Many of the works reflect both the artists’ internal (philosophy and faith) and external (social and environmental) influences intertwined. In this group exhibition, seemingly disparate artworks are linked by themes or materials and these connections suggest an endless network of possibilities and ideas.
The artists are each on a long personal journey, but for a short period, they share time and space together which may affect their individual future directions. Curator Gyeyeon Park who has organised the exhibition since 2010, states that “these artworks are not only inspired by being made in London, but as rhizome transforms the soil, by its very existence, this exhibition alters London.”
4482 has continued since 2007 to highlight an increasing number of South Korean artists in London and document their artistic activities. All participants created their works within a new cultural base in Britain with Korean emotion and artistic talent. It aims to represent the cross-cultural dialogue in which the artists are inevitably engaged. This meaning is connected to the name of this artist group, 4482, that is the combination of international dialing codes of the two countries. Through calling 4482 as (sasapari) which is the pronunciation of 4482 in Korean fashion, the interest for Korean art can be increased on an international level with the hope that this name will be developed into a representative cultural brand of Korea.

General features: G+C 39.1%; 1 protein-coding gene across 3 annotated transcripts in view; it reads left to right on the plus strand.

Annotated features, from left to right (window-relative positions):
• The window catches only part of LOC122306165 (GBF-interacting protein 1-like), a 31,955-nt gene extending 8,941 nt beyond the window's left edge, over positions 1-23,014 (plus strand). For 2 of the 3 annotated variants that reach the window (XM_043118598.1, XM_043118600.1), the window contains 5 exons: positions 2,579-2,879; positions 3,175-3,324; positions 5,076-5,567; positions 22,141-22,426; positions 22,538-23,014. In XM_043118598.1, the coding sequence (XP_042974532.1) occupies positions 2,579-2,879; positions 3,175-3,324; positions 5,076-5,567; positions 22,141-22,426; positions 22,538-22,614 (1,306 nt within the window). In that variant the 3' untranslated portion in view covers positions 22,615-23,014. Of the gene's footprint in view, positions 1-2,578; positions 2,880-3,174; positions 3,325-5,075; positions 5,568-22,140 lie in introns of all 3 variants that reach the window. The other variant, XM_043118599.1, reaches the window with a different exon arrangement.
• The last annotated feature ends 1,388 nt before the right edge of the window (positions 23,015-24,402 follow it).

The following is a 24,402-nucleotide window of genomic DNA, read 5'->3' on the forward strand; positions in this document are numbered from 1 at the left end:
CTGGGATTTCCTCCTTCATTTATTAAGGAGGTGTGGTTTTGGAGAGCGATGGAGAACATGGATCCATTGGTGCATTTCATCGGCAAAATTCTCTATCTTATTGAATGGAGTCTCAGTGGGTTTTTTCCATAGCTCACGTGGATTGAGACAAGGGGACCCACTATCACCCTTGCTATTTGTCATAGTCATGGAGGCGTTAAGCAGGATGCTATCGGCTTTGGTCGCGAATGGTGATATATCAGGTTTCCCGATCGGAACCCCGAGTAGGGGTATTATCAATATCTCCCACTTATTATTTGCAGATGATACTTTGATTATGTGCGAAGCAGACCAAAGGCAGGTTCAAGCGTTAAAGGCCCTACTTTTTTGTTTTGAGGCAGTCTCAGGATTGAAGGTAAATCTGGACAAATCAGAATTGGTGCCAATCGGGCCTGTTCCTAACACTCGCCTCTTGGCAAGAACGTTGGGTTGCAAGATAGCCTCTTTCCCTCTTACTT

(Participating Artists)Jinkyun Ahn, Gyeong-Yoon An, Je Baak, Chan-Hyo Bae, Youn Joo (Dari) Bae, Kyeongmi Baek, Soo Yeoun Baek, Kyungsoo Byun, Nadia Kyung Chae, Haeree Cho, Kaneumiah Choi, Mi-Young Choi, Yoonsuk Choi, Joo Hee Chun, U Jae Chung, Seungpyo Hong, Sookyoung Huh, Jeong Mun Hur, Shan Hur, Ilsu Hwang, Sooim Jeong, Sangeun Joo, SoYoung Jung, Woon Jung, Seokyeong Kang, Chinwook Kim, Dong Yoon Kim, Gemini Kim, Ingeun Kim, Jay hyung Kim, Minae Kim, Terry Kim, YoonJung Kim, Rae Koo, Hyeyoung Ku, Soon-Hak Kwon, Bommsoon Lee, Eunkyung Lee, Jaeyeon Lee, Luna Jungeun Lee, Junghwa Lee, Locco (Jung-woo Lee), Sunju Lee, Yeon Lee, Ilsun Maeng, Jung Wook Mok, Sejin Moon, Hyemin Park, Hyung Jin Park, Jihye Park, Jinhee Park, Kye Jung Park, Kyunghee Park, Yeojoo Park, Changwoo Ryu, Kiwoun Shin, HeeSeung Sung, Jiho Won, Seoyeoung Won, Hyesoo You

>Oxford University Korea Society “Soul of Seoul” at Oxford Union

18 Feb

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Date: 23/02/2011, 19.00 – 23.00pm
Venue: Oxford Union Chamber, Oxford